For Carlson, the Drafthouse is a meeting ground for people who measure a film’s worth on scales that have nothing to do with money or mainstream popularity. “The thing is, we show all of that stuff but there’s no irony to it,” says Carlson, a Seattle native who’s been with the Drafthouse team for seven years and counting. “That’s the company-wide motto: If something entertains you, it’s good, and if it doesn’t entertain you, then it’s bad. We’re not like,'Look at these cheesy movies!' Or, 'Remember how dumb the ’80s were?' These movies were fun, so we’re going to have fun.” As the company’s most enthusiastic programmer, Carlson travels around often to various multiplexes nationwide to scout movies and scope the competition, and those trips can sometimes flirt with soul-crushing emotions. “A lot of theaters will have something like ‘Shitty Movie Night,’ and they’ll show my favorite movies. I’ll be like, ‘What the fuck is this? How is Robocop a shitty movie? What’s wrong with you?’”
Applying that same embrace-the-fun mentality to all of their functions and programs, the Drafthouse crew routinely present films that would otherwise be relegated to VHS bins and late night cable airings, at best. Two of the coolest weekly events are “Terror Tuesdays,” Carlson’s self-programmed and ongoing series of 35mm prints of old horror movies, and “Weird Wednesdays,” which uses a similar model but for schlocky exploitation flicks.
Every night of the week, ticket-buyers can sip on frosty bottles of Monty Python’s Holy Grail Ale while enjoying the types of pictures most other theater owners wouldn’t screen even unless they had guns pressed against their faces. “I like to think that the biggest difference is that we’re a movie theater run by and for movie fans,” says Tim League, 42, Drafthouse founder/CEO. “I think that’s reflected in the Summer of 1982 programming, too.”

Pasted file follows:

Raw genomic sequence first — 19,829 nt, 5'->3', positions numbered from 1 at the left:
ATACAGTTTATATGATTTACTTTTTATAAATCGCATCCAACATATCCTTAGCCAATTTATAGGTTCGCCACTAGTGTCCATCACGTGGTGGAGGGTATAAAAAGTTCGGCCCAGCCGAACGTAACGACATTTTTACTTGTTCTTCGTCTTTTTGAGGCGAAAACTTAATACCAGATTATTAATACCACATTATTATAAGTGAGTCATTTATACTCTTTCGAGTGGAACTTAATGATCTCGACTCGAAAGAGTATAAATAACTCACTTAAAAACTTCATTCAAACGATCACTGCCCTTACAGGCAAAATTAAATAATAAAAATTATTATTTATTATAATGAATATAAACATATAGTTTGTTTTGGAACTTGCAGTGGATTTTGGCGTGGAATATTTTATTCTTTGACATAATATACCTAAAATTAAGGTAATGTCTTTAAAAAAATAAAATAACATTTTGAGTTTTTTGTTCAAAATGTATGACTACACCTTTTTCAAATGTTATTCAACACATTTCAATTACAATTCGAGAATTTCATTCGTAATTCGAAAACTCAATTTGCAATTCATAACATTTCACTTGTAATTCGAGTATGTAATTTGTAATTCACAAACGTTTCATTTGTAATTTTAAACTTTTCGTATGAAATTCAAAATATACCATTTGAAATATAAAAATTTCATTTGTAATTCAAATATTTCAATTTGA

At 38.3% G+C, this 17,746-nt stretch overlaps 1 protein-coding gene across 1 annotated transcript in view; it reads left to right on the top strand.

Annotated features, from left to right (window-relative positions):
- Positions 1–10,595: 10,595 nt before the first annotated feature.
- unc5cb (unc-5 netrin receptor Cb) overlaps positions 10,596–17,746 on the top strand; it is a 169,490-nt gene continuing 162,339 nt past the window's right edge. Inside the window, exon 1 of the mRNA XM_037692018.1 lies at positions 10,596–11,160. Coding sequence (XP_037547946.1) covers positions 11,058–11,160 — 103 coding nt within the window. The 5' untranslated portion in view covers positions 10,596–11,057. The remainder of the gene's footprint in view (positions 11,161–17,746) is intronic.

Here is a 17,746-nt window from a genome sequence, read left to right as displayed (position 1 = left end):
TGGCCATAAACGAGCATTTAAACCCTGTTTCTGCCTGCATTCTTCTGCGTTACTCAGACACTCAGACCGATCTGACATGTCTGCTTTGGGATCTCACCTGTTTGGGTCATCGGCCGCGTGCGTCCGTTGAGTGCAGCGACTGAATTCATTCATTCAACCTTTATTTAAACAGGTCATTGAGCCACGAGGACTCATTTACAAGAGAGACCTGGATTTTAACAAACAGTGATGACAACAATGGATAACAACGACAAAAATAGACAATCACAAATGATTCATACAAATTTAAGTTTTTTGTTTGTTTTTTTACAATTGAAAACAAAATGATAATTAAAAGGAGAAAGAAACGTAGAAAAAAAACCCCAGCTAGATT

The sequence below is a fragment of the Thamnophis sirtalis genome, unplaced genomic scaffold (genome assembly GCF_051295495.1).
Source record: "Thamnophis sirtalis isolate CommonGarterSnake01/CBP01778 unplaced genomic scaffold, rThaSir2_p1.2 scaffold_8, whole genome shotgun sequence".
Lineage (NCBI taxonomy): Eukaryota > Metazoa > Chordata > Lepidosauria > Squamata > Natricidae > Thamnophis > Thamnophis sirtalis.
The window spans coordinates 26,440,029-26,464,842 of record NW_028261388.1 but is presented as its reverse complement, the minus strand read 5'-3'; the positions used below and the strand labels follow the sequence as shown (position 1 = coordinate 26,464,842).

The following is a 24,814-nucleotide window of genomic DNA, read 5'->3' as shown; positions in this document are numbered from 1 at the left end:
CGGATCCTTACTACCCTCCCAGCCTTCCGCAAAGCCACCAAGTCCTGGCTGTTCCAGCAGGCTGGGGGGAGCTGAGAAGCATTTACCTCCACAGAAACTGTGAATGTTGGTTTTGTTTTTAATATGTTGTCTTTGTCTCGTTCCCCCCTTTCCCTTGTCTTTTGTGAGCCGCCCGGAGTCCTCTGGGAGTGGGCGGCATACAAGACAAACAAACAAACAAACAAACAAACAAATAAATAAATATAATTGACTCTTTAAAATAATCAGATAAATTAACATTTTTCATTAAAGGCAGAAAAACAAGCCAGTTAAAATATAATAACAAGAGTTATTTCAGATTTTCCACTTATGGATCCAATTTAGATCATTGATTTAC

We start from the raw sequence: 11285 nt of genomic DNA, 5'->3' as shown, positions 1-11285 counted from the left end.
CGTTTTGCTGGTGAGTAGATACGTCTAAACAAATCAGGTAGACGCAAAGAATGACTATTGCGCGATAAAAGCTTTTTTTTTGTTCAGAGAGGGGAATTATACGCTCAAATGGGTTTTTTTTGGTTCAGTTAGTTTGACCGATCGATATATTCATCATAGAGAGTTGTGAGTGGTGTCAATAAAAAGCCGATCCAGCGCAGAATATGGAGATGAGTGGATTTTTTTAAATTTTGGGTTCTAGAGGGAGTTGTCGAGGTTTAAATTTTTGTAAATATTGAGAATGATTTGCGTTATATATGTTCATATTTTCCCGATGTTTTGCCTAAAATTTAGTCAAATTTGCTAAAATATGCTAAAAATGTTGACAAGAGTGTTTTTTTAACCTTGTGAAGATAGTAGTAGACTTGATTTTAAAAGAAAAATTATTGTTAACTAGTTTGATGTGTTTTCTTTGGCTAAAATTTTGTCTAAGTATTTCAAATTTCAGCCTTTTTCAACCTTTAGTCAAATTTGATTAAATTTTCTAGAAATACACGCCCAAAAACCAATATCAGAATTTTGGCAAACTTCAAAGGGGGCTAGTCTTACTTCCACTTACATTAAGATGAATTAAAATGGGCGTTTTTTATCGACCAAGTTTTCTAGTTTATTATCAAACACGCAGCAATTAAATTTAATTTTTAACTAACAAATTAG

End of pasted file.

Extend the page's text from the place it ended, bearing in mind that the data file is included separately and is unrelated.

Look no further than the Summer of 1982 series’ “extended lineup” inclusions, comprised of 12 lesser-celebrated genre flicks released in ’82 that may not have achieved the same degrees of widespread notoriety as E.T., Poltergeist, The Road Warrior, and the slate’s five other headliners, but, in the eyes of the Drafthouse staff, they’re just as memorable. Films like Halloween III: Season of the Witch, the infamous horror sequel that has nothing to do with Michael Myers yet still holds a special place in open-minded, camp-loving horror fans’ hearts; Q: The Winged Serpent, director Larry Cohen’s low-budget creature feature about a flying stop-motion lizard that bites pedestrians heads off in New York City; Class of 1984, a youth-gone-bad action-thriller notable for its ’80s punk aesthetic, rocking Alice Cooper theme song (“I am the Future”), and an early, pre-fame performance from Michael J. Fox; and, League’s personal favorite, Vice Squad, an exploitation gem in which a hooker (Season Hubley) becomes a cop accessory and has to apprehend a homicidal pimp named, awesomely, Ramrod (Wings Hauser).
The first movie to screen as part of the Summer of 1982 series, Vice Squad, which played to a packed house last Wednesday, is indicative of the Drafthouse spirit. “Even though [Vice Squad] is made for a much grimier audience than the other Hollywood blockbusters we have in the program, people came out to it who are just curious about seeing it, and probably heard about it through this Summer of ’82 thing, and that’s great,” says Carlson. “If some 22-year-old is going to see a movie that’s that good, but it’s one that he wouldn’t have seen otherwise, that makes the world a better place.”